By Melynda Harrison, MSU News Service

A team of researchers led by a Montana State University ecologist
are launching a four-year project to provide land managers in the country’s
federally managed lands with better information for dealing with climate and
land use changes.

The $1.8 million NASA-funded project uses NASA remote-sensing data to help
design management plans for public lands. According to MSU ecology professor
Andrew Hansen, his team will use NASA satellite data to simulate how the
ecosystems of two Landscape Conservation Cooperatives will change under
forecasted climate and land use changes.

The 21 LCCs, designated by the Department of the Interior, collectively form
a national network of land, water, wildlife, and cultural resource managers,
scientists, and interested public and private organizations-within the U.S.
and across international borders-that share a common need for scientific
information and interest in conservation.These lands include National
Parks, National Forest and Bureau of Land Management lands.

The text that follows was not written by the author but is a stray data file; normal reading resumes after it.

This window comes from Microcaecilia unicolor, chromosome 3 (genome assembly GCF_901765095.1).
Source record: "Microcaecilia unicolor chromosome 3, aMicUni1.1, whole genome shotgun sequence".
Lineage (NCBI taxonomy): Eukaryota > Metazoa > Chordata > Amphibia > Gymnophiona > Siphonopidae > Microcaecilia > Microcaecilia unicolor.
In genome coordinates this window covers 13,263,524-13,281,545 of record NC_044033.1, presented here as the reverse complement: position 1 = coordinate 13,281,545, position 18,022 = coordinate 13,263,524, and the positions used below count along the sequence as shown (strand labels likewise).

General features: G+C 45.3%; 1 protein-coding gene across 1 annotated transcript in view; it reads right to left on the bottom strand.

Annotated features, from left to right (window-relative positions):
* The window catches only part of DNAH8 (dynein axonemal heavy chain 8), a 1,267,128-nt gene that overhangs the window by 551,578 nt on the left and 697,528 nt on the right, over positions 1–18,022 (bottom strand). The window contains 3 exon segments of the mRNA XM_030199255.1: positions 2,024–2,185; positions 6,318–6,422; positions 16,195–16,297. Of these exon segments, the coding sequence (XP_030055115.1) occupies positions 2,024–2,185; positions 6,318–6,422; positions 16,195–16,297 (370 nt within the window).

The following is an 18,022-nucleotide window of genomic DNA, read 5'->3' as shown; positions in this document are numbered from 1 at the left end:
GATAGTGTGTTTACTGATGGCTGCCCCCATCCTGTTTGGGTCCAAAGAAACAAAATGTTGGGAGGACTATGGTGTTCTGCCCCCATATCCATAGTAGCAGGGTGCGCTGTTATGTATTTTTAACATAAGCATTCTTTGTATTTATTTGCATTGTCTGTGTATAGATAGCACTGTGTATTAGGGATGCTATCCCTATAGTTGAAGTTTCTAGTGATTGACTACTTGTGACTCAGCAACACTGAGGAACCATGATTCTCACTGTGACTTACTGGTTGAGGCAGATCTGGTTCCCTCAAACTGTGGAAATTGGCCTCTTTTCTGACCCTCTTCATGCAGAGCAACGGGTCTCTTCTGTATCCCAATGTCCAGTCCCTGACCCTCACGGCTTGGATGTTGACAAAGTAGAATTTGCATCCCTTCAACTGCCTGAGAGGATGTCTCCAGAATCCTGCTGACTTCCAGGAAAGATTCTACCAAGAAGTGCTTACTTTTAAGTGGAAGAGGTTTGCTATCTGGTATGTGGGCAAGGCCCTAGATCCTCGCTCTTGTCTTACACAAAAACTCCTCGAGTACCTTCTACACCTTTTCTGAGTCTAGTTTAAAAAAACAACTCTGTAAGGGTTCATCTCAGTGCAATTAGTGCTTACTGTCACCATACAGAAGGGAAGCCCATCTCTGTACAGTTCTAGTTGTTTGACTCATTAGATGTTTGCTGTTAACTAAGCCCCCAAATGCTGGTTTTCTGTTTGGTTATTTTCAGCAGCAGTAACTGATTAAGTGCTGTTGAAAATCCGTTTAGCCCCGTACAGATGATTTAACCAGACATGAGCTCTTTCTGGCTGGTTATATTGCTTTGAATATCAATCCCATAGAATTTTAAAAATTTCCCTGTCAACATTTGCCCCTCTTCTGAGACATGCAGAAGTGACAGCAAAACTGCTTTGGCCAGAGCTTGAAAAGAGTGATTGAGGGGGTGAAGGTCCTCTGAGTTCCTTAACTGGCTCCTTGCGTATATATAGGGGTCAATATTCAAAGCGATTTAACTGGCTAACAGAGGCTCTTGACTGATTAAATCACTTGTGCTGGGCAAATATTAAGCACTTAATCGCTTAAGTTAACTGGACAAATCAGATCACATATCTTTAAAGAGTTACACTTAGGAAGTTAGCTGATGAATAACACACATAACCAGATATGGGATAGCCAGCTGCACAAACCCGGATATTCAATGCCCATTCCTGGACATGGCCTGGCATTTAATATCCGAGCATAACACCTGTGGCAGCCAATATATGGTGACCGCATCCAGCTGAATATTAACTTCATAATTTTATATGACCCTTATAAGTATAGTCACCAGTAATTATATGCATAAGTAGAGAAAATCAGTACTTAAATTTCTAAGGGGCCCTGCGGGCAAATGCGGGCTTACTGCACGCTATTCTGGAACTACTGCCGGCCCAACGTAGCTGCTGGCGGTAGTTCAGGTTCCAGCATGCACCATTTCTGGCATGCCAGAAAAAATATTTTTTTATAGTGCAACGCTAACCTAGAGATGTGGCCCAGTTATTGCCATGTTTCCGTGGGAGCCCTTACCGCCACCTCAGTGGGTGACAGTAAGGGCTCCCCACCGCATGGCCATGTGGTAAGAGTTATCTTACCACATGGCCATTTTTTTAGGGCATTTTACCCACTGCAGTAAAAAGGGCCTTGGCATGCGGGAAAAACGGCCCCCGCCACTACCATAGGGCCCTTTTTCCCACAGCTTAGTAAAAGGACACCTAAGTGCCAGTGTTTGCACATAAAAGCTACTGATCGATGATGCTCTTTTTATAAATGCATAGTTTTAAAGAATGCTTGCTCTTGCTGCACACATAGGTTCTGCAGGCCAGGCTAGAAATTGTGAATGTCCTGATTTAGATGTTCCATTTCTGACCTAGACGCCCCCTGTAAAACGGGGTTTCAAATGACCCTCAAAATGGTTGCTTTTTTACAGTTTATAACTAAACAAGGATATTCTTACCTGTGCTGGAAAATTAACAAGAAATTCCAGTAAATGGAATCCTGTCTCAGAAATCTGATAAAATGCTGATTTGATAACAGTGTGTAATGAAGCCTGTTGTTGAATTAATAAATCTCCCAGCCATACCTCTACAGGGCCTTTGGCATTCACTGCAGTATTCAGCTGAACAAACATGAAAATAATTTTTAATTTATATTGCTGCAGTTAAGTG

“It’s a big challenge because the LCCs are trying to figure out how to
manage under future climate change,” Hansen said. “It’s also a big challenge
because they are trying to figure out how to manage across different
governmental agencies.”

Hansen and his colleagues will look at past ecological trends and predicted
future trends and assess the vulnerability of ecosystems and certain species
to climate and land use change. The team will evaluate management options
for the more vulnerable ecosystems and species within two LCCs. Then they
will use the information to help the LCCs design management approaches for
the vulnerable ecosystems and species.

The project will focus on portions of the Great Northern and Appalachian
LCCs, both of which support critical biological resources and have already
undergone climatic warming.The Great Northern LCC encompasses the Northern
Rockies and Columbia Basin and the Appalachian LCC covers most of the
Appalachian Range.

Hansen will be working with Scott Goetz from Woods Hole Research Center,
Forrest Melton from California State University, Monterey Bay / NASA Ames,
Bill Monahan from the National Park Service Inventory and Monitoring
Program, Ramakrishna Nemani from NASA Ames Research Center, Tom Olliff from
NPS I&M and the Greater Yellowstone Network, and David Theobald from
Colorado State University.